The Irish surname O'Finn originally appeared in Gaelic as O Finn, from the word "fionn," which means "fair."
Early Origins of the O'Finn family
The surname O'Finn was first found in County Sligo
(Irish: Sligeach), in the province of Connacht
in Northwestern Ireland
, where they held a family seat
from ancient times. One of the first records of the name was Aed Ó Finn, an Irish musician who died 1269. His obituary listed him as a master of music and minstrelsy.
Early History of the O'Finn family
This web page shows only a small excerpt of our O'Finn research.Another 287 words (20 lines of text) covering the years 1020 and 1369 are included under the topic Early O'Finn History in all our PDF Extended History products and printed products wherever possible.
O'Finn Spelling Variations
Just like the English language, the Gaelic language of Ireland
was not standardized in the Middle Ages. Therefore, one's name was often recorded under several different spellings during the life of its bearer. Spelling variations
revealed in the search for the origins of the O'Finn family name include Finn, O'Finn, Maginn, Fynn, O'Fynn and others.
Early Notables of the O'Finn family (pre 1700)
More information is included under the topic Early O'Finn Notables in all our PDF Extended History products
and printed products wherever possible.
Migration of the O'Finn family to the New World and Oceana
became inhospitable for many native Irish families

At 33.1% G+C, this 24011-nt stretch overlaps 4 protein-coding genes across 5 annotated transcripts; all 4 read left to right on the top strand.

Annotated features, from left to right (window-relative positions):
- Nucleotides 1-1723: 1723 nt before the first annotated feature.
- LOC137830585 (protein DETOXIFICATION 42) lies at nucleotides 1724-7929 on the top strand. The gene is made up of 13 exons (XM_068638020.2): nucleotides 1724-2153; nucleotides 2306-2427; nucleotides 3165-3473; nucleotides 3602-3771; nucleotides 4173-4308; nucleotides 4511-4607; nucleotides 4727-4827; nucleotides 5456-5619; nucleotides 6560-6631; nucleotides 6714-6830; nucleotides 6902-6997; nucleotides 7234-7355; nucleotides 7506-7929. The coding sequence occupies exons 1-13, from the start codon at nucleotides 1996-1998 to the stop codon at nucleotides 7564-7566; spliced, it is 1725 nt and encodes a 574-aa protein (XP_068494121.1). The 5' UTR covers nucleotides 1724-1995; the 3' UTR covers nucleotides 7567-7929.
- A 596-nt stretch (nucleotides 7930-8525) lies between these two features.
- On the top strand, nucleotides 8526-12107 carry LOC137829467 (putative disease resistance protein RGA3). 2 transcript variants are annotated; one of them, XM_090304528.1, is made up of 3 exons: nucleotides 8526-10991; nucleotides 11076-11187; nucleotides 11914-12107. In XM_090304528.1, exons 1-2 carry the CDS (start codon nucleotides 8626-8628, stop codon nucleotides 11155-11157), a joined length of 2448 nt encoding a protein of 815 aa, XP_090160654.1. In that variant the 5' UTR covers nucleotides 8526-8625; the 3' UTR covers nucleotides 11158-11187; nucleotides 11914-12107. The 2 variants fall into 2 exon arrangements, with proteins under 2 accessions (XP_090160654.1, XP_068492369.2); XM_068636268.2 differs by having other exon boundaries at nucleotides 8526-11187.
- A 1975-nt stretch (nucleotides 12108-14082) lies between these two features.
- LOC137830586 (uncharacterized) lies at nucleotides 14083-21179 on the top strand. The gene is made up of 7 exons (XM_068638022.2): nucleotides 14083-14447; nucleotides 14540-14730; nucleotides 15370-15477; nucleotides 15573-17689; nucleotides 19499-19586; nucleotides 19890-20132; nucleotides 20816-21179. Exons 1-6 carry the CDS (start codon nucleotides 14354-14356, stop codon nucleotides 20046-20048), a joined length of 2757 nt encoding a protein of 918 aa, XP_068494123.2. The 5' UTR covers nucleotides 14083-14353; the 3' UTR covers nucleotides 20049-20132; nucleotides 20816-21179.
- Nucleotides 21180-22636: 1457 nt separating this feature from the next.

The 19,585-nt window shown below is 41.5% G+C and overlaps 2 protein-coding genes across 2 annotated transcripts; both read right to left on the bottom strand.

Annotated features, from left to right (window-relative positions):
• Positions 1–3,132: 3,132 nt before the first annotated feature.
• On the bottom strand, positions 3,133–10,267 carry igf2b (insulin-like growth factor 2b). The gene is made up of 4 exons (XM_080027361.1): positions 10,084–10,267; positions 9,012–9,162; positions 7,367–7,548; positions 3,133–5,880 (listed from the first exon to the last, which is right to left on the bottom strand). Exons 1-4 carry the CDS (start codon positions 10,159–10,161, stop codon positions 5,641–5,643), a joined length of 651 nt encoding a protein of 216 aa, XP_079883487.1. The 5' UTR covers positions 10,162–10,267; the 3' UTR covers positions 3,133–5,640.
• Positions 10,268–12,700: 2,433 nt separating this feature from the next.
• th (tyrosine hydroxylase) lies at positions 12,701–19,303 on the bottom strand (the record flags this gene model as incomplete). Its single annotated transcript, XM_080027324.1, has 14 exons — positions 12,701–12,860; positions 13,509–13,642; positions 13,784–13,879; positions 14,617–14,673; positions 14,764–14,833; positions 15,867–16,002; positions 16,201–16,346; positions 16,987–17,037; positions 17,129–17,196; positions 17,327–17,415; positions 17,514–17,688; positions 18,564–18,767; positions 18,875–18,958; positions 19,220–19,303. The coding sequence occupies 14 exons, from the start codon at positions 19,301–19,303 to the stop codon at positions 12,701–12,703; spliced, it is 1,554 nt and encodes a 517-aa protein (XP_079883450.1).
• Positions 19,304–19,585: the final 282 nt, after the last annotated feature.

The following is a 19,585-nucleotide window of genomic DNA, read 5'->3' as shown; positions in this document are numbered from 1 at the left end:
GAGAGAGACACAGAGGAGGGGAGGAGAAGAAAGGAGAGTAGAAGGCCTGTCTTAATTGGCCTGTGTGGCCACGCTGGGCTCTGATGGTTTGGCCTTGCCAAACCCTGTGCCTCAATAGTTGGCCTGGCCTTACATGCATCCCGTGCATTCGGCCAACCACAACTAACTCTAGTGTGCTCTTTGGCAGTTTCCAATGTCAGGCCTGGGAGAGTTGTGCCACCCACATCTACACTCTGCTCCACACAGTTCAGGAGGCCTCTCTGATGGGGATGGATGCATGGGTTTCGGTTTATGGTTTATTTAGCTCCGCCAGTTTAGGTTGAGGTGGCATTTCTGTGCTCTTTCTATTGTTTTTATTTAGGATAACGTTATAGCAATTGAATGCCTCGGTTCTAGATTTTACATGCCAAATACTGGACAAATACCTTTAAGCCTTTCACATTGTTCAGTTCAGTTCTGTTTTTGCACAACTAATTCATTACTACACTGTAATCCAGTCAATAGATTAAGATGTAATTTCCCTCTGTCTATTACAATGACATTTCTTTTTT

in the 19th centuries. Poverty, lack of opportunities, high rents, and discrimination forced thousands to leave the island for North America. The largest exodus of Irish settlers occurred with the Great Potato Famine
of the late 1840s. For these immigrants the journey to British North America and the United States was long and dangerous and many did not live to see the shores of those new lands. Those who did make it were essential to the development of what would become two of the wealthiest and most powerful nations of the world. These Irish immigrants were not only important for peopling the new settlements and cities, they also provided the manpower needed for the many industrial and agricultural projects so essential to these growing nations. Immigration and passenger lists have documented the arrival of various people bearing the name O'Finn to North America: Teage Finn, who arrived at Bristol, RI in 1679; John and Philip Finn, who both came to Virginia in 1698; Hannah Finn, who is on record in Boston in 1744.